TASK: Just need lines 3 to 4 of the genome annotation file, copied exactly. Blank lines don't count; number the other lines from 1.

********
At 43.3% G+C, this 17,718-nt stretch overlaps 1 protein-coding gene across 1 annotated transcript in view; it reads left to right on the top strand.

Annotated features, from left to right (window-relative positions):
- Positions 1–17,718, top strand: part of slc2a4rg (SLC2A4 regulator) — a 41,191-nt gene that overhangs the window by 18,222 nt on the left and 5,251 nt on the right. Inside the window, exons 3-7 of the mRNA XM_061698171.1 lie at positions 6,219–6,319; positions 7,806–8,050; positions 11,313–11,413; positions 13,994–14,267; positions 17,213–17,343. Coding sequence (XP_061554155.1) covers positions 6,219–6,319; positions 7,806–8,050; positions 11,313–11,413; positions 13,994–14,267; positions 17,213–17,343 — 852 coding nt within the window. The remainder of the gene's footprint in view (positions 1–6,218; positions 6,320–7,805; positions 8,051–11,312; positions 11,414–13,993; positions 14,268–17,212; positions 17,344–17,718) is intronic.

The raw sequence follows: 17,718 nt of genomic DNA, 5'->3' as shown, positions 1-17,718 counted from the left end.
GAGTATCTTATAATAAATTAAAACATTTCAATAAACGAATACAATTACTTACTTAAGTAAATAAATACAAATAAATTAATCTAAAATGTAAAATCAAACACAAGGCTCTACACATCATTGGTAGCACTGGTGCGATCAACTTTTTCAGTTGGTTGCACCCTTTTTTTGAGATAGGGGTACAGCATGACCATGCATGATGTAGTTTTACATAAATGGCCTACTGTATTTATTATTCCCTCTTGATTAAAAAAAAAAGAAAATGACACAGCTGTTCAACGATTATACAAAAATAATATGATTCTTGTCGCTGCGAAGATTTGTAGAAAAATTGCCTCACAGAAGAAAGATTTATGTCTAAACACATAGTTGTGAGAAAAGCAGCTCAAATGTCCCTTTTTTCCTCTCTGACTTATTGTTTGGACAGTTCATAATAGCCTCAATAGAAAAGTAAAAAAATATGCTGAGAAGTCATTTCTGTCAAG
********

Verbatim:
- Positions 1–17,718, top strand: part of slc2a4rg (SLC2A4 regulator) — a 41,191-nt gene that overhangs the window by 18,222 nt on the left and 5,251 nt on the right. Inside the window, exons 3-7 of the mRNA XM_061698171.1 lie at positions 6,219–6,319; positions 7,806–8,050; positions 11,313–11,413; positions 13,994–14,267; positions 17,213–17,343. Coding sequence (XP_061554155.1) covers positions 6,219–6,319; positions 7,806–8,050; positions 11,313–11,413; positions 13,994–14,267; positions 17,213–17,343 — 852 coding nt within the window. The remainder of the gene's footprint in view (positions 1–6,218; positions 6,320–7,805; positions 8,051–11,312; positions 11,414–13,993; positions 14,268–17,212; positions 17,344–17,718) is intronic.

The raw sequence follows: 17,718 nt of genomic DNA, 5'->3' as shown, positions 1-17,718 counted from the left end.